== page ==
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ed. Nor even in regard to this, is use or practice or exercise, after a very early period of life, sufficient to produce results which, while the system is still plastic, are accomplished almost imperceptibly and with infinitely less effort. There are arts, such for instance as glass blowing, which can never be mastered except by persons who have grown up to them from early childhood. And no fact is more familiar than the facility with which the pronunciation of foreign languages is acquired by infantile lips; while it is a hopeless undertaking for an adult, no matter what amount of practice and perseverance he may expend upon the effort, perfectly to master the same accomplishment. Now precisely the same law holds true in regard to mental development. As there is a period of infancy during which the child is incapable of supporting his own weight; so there is one in which he is hardly conscious of his own existence. And as, with the physical growth, the organs of the body acquire strength and come by degrees under the control of the will, so correspondingly, in the natural and quite spontaneous growth of the mind, the faculties unfold themselves and expand into vigor, in simple obedience to the principle of development divinely implanted in the soul in the moment of its birth. With the progress of years this growth goes on ; and the mind, like the body, attains an adult stage, whether it be subjected to external influences controlling its habits —that is, to educational influences—or not. There comes a time at last beyond which educational influences are proverbially vain. There is another period, the earliest of all, in which they are almost omnipotent. This is the period during which, in obedience to nature's law, the faculties are growing; and when the educator may force them to grow into any mould which he may choose to throw around them. But when expansion has ceased, moulds will be placed in vain: the mind will retain the contour which nature and circumstances have given it; and from this point onward the business of education is no longer to form it, but to make the most of what it is.' There is here doubtless room for the educator to do much; but his business is to give fair play to the faculties such as they are, and such as they must continue to be; rather than to repress the salient characteristics, and waste both precious time and weary labor in the endeavor to bring out others which have lost the power to respond to the solicitations of the cultivator. Now it can hardly be doubted that the average age of undergraduates in our American colleges is more advanced at present by several vears, than it was a century ago. At the admission of students into Columbia College, record is made of the age of each candidate at his last preceding birthday. Of the students of all the classes at present in college, the average of the ages thus recorded is sixteen years and nine months; and as this is the average at the birthday preceding admission, it may fairly be concluded that, at the time of admission, the average age exceeded seventeen years. The average age at graduation is therefore twenty-one years, or the age of manhood complete. Until within the last six or seven years, the matriculation books of the college have contained no record of the ages of the students. It is impossible, therefore, from this source, to obtain any information as to the average age of admission into this college during the last century. Quite a number of instances have, however, come to our knowledge in which individuals entered the college as early as twelve or thirteen, and graduated at sixteen or seventeen. Possibly these were extreme cases; but no such case could be possible at all at present, since the statutes prohibit the admission of any student below fifteen years of age. Suppose then the average age at that early period to have been thirteen or fourteen years. That is already three or four years below the present average; and three or four years taken at the very time of life when the mental as well as the physical organization is loosing its plasticity and attaining its ultimate form as well as stature. It is a question well worth considering, whether a plan of education which might be admirably adapted to the circumstances of boys between twelve and sixteen, could possibly be equally suitable for young men between seventeen and twenty-one. For the first class named, there might be reason in demanding that the entire course should be shaped with a view to mental discipline only. As it respects the second, there is no less reason for requiring that a principal object should be, to impart knowledge for the sake of knowledge itself. And though this should not be the governing object throughout the whole course, it ought at least to give character to the later years.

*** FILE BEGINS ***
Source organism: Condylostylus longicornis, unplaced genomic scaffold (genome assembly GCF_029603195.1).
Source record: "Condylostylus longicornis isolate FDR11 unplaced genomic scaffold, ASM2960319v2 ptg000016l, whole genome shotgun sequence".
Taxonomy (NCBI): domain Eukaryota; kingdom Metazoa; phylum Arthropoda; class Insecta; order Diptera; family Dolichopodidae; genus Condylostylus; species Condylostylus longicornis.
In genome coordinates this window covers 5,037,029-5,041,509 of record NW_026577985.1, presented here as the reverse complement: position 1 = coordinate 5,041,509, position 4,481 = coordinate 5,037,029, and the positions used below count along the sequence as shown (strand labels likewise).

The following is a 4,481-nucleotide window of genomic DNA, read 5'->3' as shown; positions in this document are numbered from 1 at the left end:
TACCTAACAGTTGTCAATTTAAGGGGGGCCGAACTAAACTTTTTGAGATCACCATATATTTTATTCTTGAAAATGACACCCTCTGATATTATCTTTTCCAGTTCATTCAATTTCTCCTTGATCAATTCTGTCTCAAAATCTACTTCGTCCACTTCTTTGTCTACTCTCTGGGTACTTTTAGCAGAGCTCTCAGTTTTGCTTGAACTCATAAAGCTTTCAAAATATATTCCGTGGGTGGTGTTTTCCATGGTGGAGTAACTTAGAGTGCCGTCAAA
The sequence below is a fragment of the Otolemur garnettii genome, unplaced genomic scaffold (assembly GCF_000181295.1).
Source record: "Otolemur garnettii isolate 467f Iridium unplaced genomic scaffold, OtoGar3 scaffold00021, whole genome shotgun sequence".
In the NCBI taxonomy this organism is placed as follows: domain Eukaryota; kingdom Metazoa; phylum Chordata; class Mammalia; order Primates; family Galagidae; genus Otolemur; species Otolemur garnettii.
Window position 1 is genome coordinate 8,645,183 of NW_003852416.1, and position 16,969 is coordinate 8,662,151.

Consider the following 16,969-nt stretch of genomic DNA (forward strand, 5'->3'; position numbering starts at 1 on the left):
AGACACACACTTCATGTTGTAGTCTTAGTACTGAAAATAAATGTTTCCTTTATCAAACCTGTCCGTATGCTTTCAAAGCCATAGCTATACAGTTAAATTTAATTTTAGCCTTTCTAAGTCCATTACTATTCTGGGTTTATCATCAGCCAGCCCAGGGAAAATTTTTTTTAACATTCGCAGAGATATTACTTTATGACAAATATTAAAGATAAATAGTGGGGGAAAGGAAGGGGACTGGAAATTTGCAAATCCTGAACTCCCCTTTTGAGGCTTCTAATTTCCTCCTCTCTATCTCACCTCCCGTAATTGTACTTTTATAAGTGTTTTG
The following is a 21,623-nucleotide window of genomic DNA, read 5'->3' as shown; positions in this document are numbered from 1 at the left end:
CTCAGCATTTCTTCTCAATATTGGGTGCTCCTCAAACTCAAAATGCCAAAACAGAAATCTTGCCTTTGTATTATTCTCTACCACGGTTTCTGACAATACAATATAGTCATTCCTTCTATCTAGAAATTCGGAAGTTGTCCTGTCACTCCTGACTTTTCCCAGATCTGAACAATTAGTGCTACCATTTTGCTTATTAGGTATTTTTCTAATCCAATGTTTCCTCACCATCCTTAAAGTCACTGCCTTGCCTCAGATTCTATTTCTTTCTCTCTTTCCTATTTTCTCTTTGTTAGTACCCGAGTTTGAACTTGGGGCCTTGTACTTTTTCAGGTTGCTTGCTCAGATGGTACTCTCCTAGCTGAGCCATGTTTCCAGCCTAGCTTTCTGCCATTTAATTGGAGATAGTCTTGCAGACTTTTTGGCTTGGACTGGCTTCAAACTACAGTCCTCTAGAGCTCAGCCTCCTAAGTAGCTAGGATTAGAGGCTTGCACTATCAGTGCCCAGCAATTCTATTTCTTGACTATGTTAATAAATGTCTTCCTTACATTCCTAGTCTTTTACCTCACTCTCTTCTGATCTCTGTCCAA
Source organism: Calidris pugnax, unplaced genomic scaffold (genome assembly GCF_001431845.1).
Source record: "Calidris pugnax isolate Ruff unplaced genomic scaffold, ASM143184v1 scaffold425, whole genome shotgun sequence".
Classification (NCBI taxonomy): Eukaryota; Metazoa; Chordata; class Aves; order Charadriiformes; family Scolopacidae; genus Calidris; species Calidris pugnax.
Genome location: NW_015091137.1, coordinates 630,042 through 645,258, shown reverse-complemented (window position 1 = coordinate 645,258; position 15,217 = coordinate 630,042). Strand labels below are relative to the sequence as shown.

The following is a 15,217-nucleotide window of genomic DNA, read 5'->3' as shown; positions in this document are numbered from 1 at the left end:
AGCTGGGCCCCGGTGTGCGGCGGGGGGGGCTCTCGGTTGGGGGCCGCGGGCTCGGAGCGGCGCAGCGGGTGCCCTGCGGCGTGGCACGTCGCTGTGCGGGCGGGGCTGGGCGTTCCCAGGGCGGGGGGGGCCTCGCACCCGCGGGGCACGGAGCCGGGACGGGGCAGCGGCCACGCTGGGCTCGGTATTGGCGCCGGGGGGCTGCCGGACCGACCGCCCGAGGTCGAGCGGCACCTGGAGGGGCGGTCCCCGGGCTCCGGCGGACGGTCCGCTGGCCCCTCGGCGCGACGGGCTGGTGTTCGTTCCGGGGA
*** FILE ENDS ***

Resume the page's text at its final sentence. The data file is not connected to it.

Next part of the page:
A second reason why it is no longer expedient to treat collegiate instruction as being designed exclusively for mental discipline, in contradistinction to the acquisition of knowledge, is found in the fact that it is no longer practicable to do so. While the subjects taught in college were few, and with the exception of the pure mathematics, were purely literary, it was not difficult to prosecute them so steadily and so far as to make them instruments of a real mental discipline. This is no longer the case, especially after the first two years. The curriculum has been so overloaded by gradual additions, that if now an equal distribution of the available time were made to the several subjects of study, each one could command but two or three weeks. This surely is not sufficient to make of any study an efficient instrument of mental discipline. Nor is the expedient by which the several subjects, instead of being successfully disposed of, are spread out over the surface of a whole session or a whole year, being alternated in such a manner as to separate the hours devoted to each by considerable intervals, sometimes by several days, one which is likely to increase its efficiency. It has been claimed for our American college system that, in departing from the type on which it was originally constructed, as it has done by the large extension of its curriculum, it has been materially improved; and this is true, if we regard its principal aim to be to impart knowledge; but it is by no means so if we consider it as designed mainly for the discipline of immature minds. Under the arrangements actually existing and in present circumstances unavoidable, it is impossible to confine the attention of the student with steadiness to any particular subject; and without some such steadiness of effort the benefit of study can not be subjectively great. It is true that diversity of labor, under proper limitations is beneficial; and is in fact indispensable to the attainment of the important educational end of a well balanced mental development; but it is evident that such a diversification may be carried so far as to result rather in a dissipation than a healthful exercise of the mental powers. Our college system may not have reached this extreme; but it is not necessary that it should reach it in order that its usefulness for its original object may be seriously impaired. A third reason why it is desirable that our colleges should cease to insist upon an invariable curriculum of study throughout the whole extent of the educational course is to be found in the fact that we have no other institutions but these to supply to American youth that advanced training which in Europe is furnished so abundantly by the universities. We profess to comprehend in our teaching nearly every subject of human knowledge; but we are scarcely able to pursue a single one beyond its elements. The majority of our students do not become so proficient, even in the classical tongues, as to be able to read with facility the works of classic authors which they have not read before; and yet these are subjects in which they are required to be tolerably well versed before they enter the college. The only expedient by which it can be made possible for an individual to pursue any given subject to a greater extent, and to attain to greater thoroughness in it than at present, is to permit him, at some period of the course, to devote himself more uninterruptedly to this, and to relinquish other subjects in its favor. Supposing such a freedom to be generally allowed, the tone of the teaching in all the departments of the college will be necessarily raised, and will be, to some extent assimilated to the teaching of the European universities. Those colleges which peculiar circumstances, such as the possession of large resources, or of a wide and well established reputation, conspire to favor, may be able at length to place themselves entirely upon the level of those celebrated foreign institutions. It is probably only by some such gradual transformation of existing institutions, that we shall in this country ever be able to realize the ideal of a continental university. Projects innumerable have been set on foot looking to the independent erection among us of such grand and costly educational establishments; but so long as the highest institutions of this description which we have already, in spite of all the influences, political, denominational, sectional and personal, which can be combined in their favor, continue to be struggling against the difficulties which limited means entail upon them, it is idle to expect that such schemes can succeed, and it would be a manifest wrong if they could. What the country now needs most is that the colleges should be supported and strengthened; what the colleges need is, such improvements in their plan of operations, as shall regain for them the confidence and favor of the people of the country, and shall enable them, or some of them at least, to supply that deficiency in the system of our superior education, which, if not supplied by them, can hardly be supplied at all. There can be no doubt that a considerable reason why the average age of students in American colleges has become so materially advanced within the last half century, is to be found in the great improvement within that time, of the Secondary Schools. Fifty years ago, almost the only superior schools below the colleges to be found in the country, were those which were devoted to the preparation of boys for entering college; and in these very little was taught beyond the ancient languages. Now, the academies of the State of New York, and the schools of corresponding grade in most of the northern, middle, and western states, give instruction in as large a range of subjects as the colleges themselves. They differ from the colleges in permitting to their pupils the largest freedom of choice in the selection of their studies, and in limiting attendance to no determined period of years. Some of them, perhaps most of them,